A look back at the people involved in Avoyelles desegregation case
Wed, 05/13/2015 - 06:00
By Raymond L. Daye
In the summer of 1988, U.S. District Judge Nauman Scott issued a desegregation order that closed five schools in Avoyelles and eliminated the high school grades in five others. One remaining high school, Moreauville, lost its historic identity and was renamed Avoyelles High. The parish’s two largest municipalities retained their high schools and their names.
Schools closed and shuttered were Hessmer High, Fifth Ward High, Bordelonville High, Simmesport Elementary and Evergreen Elementary.
High schools reduced to elementary schools were Cottonport, Simmesport, Plaucheville and Lafargue. Mansura High became a middle school feeding the Avoyelles High area. Simmesport High was renamed Riverside Elementary.
The plan allowed three high schools (Marksville, Avoyelles and Bunkie), three middle schools (Marksville, Mansura and Bunkie) and six elementary schools (Marksville, Bunkie, Cottonport, Riverside, Lafargue and Plaucheville).
Later, LaSAS -- a 7-12 charter high school -- was approved for the district, increasing the number of district high schools to four.
The middle schools in Bunkie, Marksville and Mansura were closed and the middle grades sent to the high schools, resulting in three more empty school campuses.
The district now has four 7-12 secondary schools and six elementary schools.
As the district looks with well-deserved anticipation toward the future, we take an opportunity to look to the past at some of the larger-than-life figures that played a part in this case.
U.S. District Judge Nauman Scott made his name and fame for his fight to rid this area of the last vestiges of racial segregation. He was appointed to the federal bench by Richard Nixon in 1970 and was active in Republican politics prior to being appointed as a district judge. He was an Army Air Corps officer in World War II and a leading attorney with the firm of Provosty, Sadler & Scott.
Scott was born in New Roads in 1916 and died in September 2001 at the age of 85.
He was posthumously elected to the Louisiana Political Museum and Hall of Fame in February, joining another major figure in the parish’s desegregation case.
Louis Berry was the Alexandria attorney who picked up the dormant desegregation case and added a new lead plaintiff in Allen Holmes. His efforts led to the 1988 order that has governed the school district’s operations for the past 27 years.
Berry was inducted into the Political Hall of Fame in 1996 and died at the age of 83 in 1998.
When he was admitted to practice law in Louisiana in August 1945, he was the first black attorney admitted since 1927. He was the first black attorney in central Louisiana.
Burnell Lemoine had the unfortunate luck to be sitting in the superintendent’s office when the hammer fell in 1988. The desegregation order played a large role in Lemoine being fired -- a decision that was ultimately rescinded, but did not result in Lemoine returning as superintendent.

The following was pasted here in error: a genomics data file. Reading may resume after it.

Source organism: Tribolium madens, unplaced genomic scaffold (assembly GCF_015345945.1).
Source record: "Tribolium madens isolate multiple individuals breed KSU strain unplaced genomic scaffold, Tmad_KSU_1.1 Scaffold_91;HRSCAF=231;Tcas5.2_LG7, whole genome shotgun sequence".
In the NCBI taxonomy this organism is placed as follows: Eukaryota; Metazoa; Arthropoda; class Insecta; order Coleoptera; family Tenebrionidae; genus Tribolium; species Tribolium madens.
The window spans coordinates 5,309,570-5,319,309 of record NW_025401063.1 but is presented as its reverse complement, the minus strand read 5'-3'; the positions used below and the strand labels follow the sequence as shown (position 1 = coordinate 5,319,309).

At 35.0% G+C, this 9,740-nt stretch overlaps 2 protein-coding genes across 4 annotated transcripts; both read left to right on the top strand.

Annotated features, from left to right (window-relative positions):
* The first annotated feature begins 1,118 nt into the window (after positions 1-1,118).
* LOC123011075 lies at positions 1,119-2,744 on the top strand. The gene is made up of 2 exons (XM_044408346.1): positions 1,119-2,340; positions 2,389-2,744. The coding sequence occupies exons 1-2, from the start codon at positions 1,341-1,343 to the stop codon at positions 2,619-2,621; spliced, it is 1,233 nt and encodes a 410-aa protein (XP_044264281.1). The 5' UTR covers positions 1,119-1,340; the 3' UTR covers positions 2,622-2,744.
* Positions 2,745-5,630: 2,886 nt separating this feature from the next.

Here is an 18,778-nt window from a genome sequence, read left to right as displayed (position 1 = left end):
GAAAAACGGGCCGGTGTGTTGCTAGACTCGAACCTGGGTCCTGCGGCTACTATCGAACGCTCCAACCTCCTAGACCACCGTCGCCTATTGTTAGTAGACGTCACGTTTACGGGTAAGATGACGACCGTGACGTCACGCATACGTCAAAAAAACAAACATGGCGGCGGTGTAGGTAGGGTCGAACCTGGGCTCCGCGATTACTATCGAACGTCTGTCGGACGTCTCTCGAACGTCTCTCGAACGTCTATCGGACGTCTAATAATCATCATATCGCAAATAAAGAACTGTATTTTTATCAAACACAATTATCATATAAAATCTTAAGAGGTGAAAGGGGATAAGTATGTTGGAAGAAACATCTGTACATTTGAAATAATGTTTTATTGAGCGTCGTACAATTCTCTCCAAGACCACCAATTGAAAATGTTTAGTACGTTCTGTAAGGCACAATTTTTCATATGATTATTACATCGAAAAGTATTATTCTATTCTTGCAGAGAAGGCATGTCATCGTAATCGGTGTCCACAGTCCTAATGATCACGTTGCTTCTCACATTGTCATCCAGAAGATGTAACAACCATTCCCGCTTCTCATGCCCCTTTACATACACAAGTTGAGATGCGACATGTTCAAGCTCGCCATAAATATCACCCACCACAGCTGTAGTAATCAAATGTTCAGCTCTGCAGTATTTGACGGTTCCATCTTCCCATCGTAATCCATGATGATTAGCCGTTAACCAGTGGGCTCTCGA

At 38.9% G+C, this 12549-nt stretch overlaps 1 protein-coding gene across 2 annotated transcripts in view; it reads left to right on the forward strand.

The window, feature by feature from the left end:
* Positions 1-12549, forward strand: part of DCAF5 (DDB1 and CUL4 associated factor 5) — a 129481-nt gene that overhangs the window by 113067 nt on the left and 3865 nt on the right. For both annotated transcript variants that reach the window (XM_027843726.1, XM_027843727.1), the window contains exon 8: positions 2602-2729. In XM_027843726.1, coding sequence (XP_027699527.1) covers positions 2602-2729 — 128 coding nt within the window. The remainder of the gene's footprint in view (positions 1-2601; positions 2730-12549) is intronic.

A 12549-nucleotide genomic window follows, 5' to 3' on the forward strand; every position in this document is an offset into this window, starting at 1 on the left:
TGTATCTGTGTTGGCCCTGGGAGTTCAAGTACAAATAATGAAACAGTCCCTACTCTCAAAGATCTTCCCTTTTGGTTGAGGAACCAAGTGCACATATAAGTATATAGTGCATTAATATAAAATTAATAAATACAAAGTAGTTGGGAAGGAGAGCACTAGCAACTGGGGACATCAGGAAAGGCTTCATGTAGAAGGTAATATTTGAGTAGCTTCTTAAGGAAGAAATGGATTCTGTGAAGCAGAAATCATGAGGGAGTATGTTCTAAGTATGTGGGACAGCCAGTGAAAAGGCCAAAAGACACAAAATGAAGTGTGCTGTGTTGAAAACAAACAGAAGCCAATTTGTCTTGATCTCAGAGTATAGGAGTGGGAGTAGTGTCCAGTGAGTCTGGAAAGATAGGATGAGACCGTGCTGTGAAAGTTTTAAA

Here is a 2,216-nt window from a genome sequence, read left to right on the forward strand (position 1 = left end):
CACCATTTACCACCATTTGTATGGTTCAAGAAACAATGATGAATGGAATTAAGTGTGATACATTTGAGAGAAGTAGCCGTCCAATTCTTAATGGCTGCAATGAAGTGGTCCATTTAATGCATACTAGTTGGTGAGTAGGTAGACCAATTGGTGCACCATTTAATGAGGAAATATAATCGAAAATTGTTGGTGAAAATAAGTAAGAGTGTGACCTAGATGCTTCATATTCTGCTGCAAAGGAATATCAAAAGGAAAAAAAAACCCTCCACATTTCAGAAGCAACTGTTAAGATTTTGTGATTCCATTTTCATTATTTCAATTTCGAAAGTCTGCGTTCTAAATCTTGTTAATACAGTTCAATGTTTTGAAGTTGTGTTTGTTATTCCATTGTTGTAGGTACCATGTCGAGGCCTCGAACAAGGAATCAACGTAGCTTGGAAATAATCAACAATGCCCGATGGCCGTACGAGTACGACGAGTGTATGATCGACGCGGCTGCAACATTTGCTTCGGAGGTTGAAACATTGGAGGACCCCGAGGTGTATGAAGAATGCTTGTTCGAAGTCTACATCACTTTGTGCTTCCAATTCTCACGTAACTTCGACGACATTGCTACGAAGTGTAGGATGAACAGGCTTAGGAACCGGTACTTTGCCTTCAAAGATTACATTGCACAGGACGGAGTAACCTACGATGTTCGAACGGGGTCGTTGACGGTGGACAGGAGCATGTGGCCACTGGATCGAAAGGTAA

Lemoine’s career path led him to Lafayette, where he eventually became superintendent of that school system. He was inducted into the Acadian Museum as a “Living Legend” earlier this year.
Ronald Mayeux was the “just before” superintendent of the desegregation era.
Mayeux had become superintendent in 1980, oversaw several improvements in the district including the opening of two special schools -- Career Development Center in Cottonport and the special education Vocational-Technical School just outside of Bunkie. When those two schools had to close due to budget problems in 1986, Mayeux resigned with three years left on his contract. He was appointed to be principal of Hessmer High School, where he had graduated and spent much of his teaching career as a vo-ag teacher. He was the last principal of that school.
Mayeux’s superintendency occurred just before the desegregation order was issued.
He came back as superintendent in 2000 and retired in 2007, being replaced by Dwayne Lemoine who is regarded as a driving force in moving the stagnated court case forward to conclusion. Again, it was a case of his superintendency ending just before a major development in the case.
He is memorialized with the Village of Hessmer naming the community recreation complex in his honor and LaSAS naming their vocational/agricultural education building after him.
Dwayne Lemoine was an Avoyelles Parish boy who spent most of his career as an educator outside of this parish. He “came home” to end his public education career as superintendent, retiring earlier this school year.
Lemoine inherited a desegregation case in which little had changed in two decades. He asked “Why?” There being no good answer to the question, he and others in the case set about the business of forging a plan to move the case forward to the conclusion that was envisioned when the case was first opened by the Justice Department in the 1960’s and re-energized by Holmes and Berry in 1988 -- a public school district where all children have equal access to an education in a safe and appropriate facility.
The intent of the court case was to eliminate “poor schools” and “rich schools” from the vocabulary -- to guarantee that the district’s financial resources were fairly and equitably used to benefit all schools in the district.
Now we can look to the future.